Project director Professor Liz McKinley, who works with 30 schools in South Auckland, West Auckland and Northland, says poverty is a big factor but students at low-decile schools also suffer from poor subject choices. Teenagers and their parents have been overwhelmed by the many options under NCEA and schools often haven't made the right courses available or steered bright students in the right direction. Researchers found most schools did not have good enough information systems to know what choices their students were making and whether they were performing to expectations.

McKinley adds that many senior students still spend too much time out of class for non-academic activities such as music, drama and sport.

Unlike Laurenson, who says he generally has no problem finding good staff, she believes teacher recruitment is a challenge for South Auckland schools because it's such a tough environment for the mainly middle-class profession.

Asked if South Auckland schools are succeeding, she replies; "They do a lot of really good work. I think they could work better and they believe they could work better, which is why they bought into the programme. But having said that, I think the people putting up charter schools have no idea about schools like Otahuhu ... in terms of what they have to deal with in the care and education of these kids.

"The work that people like Gil Laurenson are doing in the schools down there, it is really, really hard work and I take my hat off to him."

The project's work on NCEA choices led to an academic counselling and target-setting system for its partner schools, including Otahuhu College. Students, parents and teachers now discuss academic goals together and schools track reading and writing test results from Year 9 to 11, pinpointing where some students start to fall away.

As a result, Southern Cross Senior Campus in Mangere increased its Level 3 NCEA success rate from 22 to 41 per cent in 2009. Manurewa High School took its Level 1 pass rate from 44 to 59 per cent and its Level 2 rate from 40 to 51 per cent in 2010. Parent attendance at the three-way conferences in all schools has jumped from about 20 per cent to 80 per cent, with rave reviews from many parents.

Laurenson makes a plea to critics to give the changes time to work. "How do you suddenly get an enormous shift if a kid's been in the system since they were five and they're a long way behind? It takes a long time to work its way through."

If you look at all failing students, he argues, most of them don't come from South Auckland schools. "They keep giving that message out that failure only happens here. It bloody doesn't. It happens everywhere."

But he concedes the school is not even close to its academic goals and won't be until it reaches the national average. So far he has doubled the number of students going to university to 45 a year and wants to double it again to 90.

"We know from Starpath that academic mentoring will give us a lift in exam results and that will plateau after a while. After that it's all about literacy."

The project's influence is clear in the school's health sciences academy, which started last year. It's designed to steer the school's brightest young scientific minds into studying science and, in many cases, going to medical school - standard practice in wealthy schools but hard work in South Auckland.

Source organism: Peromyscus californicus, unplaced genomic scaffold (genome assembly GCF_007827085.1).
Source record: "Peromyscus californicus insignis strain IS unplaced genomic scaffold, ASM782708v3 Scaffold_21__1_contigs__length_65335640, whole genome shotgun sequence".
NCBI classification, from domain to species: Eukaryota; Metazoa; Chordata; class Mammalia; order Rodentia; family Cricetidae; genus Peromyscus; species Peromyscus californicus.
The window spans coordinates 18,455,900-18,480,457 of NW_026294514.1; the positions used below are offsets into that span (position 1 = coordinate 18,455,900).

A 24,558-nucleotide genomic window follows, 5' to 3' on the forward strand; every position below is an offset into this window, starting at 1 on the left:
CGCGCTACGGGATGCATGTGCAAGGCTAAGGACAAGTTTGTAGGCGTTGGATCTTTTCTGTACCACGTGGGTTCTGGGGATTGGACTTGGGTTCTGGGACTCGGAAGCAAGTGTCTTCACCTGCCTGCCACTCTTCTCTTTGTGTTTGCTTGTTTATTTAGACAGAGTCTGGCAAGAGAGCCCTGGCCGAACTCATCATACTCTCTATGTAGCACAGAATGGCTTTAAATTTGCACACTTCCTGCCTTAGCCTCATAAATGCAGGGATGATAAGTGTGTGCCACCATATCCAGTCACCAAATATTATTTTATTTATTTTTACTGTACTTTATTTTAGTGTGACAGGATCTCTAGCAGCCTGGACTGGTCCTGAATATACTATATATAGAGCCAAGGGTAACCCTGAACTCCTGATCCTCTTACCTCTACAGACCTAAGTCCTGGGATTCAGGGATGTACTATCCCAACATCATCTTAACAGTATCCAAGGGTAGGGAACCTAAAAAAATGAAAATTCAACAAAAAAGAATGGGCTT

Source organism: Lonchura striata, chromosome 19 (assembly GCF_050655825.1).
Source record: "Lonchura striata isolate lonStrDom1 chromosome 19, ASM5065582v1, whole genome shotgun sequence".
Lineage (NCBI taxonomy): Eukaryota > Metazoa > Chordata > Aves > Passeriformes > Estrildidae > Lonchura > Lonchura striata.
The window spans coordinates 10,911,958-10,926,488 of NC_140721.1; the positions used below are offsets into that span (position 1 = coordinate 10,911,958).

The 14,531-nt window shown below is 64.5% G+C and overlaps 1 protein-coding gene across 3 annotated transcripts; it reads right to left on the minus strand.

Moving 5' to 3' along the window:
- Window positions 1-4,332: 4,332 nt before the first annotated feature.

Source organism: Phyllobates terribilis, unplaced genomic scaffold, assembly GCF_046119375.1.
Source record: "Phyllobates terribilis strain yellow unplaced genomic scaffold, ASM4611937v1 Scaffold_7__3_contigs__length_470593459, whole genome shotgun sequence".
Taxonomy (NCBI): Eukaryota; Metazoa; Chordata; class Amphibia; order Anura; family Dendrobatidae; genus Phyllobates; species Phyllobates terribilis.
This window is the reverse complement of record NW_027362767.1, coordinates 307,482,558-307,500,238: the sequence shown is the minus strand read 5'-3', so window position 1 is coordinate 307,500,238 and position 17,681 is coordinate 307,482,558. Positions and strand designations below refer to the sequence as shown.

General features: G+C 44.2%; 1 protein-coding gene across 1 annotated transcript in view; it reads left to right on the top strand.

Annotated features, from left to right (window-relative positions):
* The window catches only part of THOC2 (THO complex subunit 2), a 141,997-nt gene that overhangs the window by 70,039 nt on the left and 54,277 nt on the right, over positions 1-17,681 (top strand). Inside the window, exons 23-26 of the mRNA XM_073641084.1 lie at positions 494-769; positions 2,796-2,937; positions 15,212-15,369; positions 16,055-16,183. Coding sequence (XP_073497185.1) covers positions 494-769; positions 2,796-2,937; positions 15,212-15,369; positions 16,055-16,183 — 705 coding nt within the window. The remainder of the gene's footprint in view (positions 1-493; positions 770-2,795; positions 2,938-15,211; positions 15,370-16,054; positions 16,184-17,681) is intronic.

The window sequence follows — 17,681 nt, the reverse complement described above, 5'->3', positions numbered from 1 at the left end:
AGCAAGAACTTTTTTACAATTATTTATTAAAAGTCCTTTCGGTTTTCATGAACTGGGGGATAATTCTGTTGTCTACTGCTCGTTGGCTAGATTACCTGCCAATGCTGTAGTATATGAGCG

Academy teacher Fiona Taloa says the students all have textbooks, paid for by the Pasifika Medical Association, and they will soon get their own laptops. "I reckon it keeps me out of trouble," says Vili Ohuafi. The 16-year-old, who plays number 8 for the First XV, was late for his last game because he was out catching a pig for Mother's Day. Last year he admits he didn't come to school much and the teachers "were always on my case". Now he wants to be a surgeon.

Phyllein Pauli, aged 17, wants to do cardiology and is grateful for the chance. "The resources are there. It's just up to us."

It's a theme echoed by the Year 12 and 13 students in Laurenson's office. Head girl Amelia Niu plans to do family law because she thinks Tongan people need to learn to stand up for themselves.

Moi Logo wants to be a commercial pilot and is concentrating on maths and physics so she can do a Bachelor of Aviation degree at Massey University.

Sharmiela Loua Leautuli wants to be a politician. She says it's heartbreaking to see the way Pacific Island students in South Auckland are put down but thinks only they can turn it around. "If we change it ourselves it will just radiate out that we're not as bad as people think. We might not have all the resources that other communities have but we can still try."

Education jargon explained

* Decile 1: A school whose students come from the poorest 10 per cent of New Zealand families. A decile 10 school draws from the richest 10 per cent.

* NCEA (National Certificate of Educational Achievement): The standards-based system that replaced School Certificate and combines internal and external assessment. Level 1 is aimed primarily at Year 11 (fifth form), Level 2 at Year 12 (sixth form) and Level 3 at Year 13 (seventh form). However, students can achieve these levels earlier or later, depending on their ability.

* University Entrance: The minimum entry requirement for university. It does not guarantee admission to all courses.

- NZ Herald